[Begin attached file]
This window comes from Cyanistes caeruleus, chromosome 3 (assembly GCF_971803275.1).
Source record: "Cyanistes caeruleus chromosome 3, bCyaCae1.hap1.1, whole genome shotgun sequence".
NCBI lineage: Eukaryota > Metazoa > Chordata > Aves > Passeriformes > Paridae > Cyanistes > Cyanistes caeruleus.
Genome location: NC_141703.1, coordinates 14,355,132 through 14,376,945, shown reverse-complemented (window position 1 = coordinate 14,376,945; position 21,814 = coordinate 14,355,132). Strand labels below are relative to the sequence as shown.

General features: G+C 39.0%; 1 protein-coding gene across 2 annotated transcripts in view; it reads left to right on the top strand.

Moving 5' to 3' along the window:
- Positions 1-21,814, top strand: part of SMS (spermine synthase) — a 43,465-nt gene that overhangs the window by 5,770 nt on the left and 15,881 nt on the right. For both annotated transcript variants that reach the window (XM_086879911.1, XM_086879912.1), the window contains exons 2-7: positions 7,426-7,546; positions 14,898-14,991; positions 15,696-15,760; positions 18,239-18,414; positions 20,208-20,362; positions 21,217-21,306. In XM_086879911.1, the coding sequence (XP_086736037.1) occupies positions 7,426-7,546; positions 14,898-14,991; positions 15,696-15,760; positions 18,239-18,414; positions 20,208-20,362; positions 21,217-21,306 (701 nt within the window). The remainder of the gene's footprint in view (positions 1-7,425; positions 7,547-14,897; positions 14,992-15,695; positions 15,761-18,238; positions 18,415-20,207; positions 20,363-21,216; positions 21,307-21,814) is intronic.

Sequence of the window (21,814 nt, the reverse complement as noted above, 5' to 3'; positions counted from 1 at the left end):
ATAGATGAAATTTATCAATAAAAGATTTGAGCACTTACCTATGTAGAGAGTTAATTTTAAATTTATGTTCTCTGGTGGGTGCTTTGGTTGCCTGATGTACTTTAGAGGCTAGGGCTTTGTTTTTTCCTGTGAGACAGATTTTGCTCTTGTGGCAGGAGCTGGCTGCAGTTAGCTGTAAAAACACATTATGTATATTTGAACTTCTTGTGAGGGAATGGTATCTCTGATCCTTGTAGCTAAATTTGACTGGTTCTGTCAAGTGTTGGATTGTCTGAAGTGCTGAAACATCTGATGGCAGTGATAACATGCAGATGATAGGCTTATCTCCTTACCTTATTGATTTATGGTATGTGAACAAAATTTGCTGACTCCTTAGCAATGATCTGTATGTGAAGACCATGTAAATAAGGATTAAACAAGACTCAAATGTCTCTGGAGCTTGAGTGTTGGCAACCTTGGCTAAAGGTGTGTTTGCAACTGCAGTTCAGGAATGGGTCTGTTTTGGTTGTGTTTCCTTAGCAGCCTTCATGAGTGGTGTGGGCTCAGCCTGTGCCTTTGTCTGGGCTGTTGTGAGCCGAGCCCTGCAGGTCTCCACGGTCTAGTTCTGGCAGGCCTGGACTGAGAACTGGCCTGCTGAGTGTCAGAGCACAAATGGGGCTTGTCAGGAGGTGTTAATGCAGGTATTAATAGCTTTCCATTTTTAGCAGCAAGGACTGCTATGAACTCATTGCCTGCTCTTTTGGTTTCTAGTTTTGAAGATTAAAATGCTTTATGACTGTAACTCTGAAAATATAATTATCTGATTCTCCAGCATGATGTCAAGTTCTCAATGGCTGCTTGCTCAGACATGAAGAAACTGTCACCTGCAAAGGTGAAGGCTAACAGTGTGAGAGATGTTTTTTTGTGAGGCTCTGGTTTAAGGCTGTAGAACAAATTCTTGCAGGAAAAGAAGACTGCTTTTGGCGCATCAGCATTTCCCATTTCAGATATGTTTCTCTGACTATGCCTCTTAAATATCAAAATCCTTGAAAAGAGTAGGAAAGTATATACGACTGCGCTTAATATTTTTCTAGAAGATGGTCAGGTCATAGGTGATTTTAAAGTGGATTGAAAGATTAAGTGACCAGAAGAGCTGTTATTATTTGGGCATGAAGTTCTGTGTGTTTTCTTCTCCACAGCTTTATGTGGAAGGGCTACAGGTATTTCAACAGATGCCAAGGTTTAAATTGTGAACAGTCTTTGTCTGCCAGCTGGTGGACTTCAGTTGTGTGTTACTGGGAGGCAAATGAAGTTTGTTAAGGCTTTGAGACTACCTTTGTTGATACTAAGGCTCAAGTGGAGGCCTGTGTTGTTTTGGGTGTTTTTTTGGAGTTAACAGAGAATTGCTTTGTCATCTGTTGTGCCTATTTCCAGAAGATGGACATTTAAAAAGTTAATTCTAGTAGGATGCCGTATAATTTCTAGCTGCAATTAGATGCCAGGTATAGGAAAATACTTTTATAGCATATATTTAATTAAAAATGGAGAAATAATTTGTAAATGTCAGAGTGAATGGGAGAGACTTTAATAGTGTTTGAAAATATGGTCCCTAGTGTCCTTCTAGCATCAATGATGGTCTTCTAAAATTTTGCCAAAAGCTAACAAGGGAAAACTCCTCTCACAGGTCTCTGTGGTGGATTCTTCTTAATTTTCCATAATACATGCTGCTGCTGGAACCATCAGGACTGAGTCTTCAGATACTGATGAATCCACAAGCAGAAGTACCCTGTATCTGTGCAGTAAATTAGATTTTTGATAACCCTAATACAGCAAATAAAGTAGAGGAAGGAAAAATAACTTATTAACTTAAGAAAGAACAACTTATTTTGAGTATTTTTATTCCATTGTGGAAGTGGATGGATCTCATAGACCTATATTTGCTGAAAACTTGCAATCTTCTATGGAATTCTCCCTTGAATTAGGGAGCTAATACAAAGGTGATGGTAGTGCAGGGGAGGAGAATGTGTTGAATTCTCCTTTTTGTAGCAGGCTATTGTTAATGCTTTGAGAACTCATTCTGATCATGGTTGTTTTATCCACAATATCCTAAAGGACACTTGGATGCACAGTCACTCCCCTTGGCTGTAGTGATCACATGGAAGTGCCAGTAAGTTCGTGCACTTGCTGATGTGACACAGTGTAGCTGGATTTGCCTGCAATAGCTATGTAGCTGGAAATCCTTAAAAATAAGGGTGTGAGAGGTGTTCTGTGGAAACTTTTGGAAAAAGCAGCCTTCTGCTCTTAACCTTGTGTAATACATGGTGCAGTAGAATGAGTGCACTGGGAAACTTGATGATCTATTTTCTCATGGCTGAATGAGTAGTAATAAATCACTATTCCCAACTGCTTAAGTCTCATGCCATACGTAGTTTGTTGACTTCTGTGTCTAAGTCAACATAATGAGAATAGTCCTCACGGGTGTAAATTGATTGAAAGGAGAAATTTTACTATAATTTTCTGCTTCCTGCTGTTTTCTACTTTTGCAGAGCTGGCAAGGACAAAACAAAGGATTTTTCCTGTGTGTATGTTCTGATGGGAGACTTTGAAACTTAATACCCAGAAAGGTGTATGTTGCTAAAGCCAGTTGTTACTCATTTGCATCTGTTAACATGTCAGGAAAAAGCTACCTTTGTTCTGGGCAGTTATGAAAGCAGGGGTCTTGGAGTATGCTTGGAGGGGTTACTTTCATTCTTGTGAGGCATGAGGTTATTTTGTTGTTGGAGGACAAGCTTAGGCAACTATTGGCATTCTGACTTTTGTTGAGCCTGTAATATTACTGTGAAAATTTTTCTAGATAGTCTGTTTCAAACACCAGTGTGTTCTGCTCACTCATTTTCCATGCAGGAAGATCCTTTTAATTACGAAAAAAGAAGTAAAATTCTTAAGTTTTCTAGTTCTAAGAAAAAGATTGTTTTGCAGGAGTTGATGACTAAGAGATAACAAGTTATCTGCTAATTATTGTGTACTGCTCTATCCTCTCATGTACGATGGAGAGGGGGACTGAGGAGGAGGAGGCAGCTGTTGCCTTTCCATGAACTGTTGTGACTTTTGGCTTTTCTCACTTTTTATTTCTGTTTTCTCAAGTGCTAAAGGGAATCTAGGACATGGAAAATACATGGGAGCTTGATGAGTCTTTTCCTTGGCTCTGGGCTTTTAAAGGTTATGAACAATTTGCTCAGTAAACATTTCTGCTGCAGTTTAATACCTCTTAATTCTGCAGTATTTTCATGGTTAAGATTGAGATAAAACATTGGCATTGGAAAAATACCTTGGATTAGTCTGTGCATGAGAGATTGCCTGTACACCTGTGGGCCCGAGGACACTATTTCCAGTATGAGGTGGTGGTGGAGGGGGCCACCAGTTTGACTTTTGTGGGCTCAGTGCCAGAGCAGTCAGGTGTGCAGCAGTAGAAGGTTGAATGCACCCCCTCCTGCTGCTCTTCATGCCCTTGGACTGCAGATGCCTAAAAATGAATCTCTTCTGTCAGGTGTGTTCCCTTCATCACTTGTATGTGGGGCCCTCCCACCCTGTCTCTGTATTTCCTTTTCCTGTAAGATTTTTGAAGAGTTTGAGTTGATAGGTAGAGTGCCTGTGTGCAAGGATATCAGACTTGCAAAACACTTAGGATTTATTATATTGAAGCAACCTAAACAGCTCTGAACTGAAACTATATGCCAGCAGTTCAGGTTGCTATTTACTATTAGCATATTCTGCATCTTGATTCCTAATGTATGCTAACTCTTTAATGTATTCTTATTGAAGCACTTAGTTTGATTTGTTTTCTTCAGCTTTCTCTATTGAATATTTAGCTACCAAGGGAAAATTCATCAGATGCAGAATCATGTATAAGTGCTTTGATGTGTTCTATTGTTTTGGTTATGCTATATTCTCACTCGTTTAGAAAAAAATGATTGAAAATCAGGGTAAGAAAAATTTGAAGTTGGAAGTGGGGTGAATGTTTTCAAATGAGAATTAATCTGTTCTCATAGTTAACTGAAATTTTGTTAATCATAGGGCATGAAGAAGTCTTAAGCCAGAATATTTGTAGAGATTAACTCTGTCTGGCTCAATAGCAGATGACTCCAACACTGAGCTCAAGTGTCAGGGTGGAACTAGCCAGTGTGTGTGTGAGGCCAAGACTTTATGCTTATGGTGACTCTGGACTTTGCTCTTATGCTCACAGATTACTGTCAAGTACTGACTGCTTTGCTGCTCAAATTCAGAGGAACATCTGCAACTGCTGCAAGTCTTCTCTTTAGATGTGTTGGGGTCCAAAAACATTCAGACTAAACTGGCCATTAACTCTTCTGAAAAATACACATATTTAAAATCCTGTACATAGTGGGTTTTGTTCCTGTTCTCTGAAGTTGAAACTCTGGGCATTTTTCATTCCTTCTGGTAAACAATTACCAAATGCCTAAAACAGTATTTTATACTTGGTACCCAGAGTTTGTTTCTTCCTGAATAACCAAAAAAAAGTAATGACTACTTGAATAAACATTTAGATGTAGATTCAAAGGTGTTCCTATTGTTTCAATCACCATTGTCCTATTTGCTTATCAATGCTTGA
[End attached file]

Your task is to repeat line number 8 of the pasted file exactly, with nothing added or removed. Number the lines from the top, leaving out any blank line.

Sequence of the window (21,814 nt, the reverse complement as noted above, 5' to 3'; positions counted from 1 at the left end):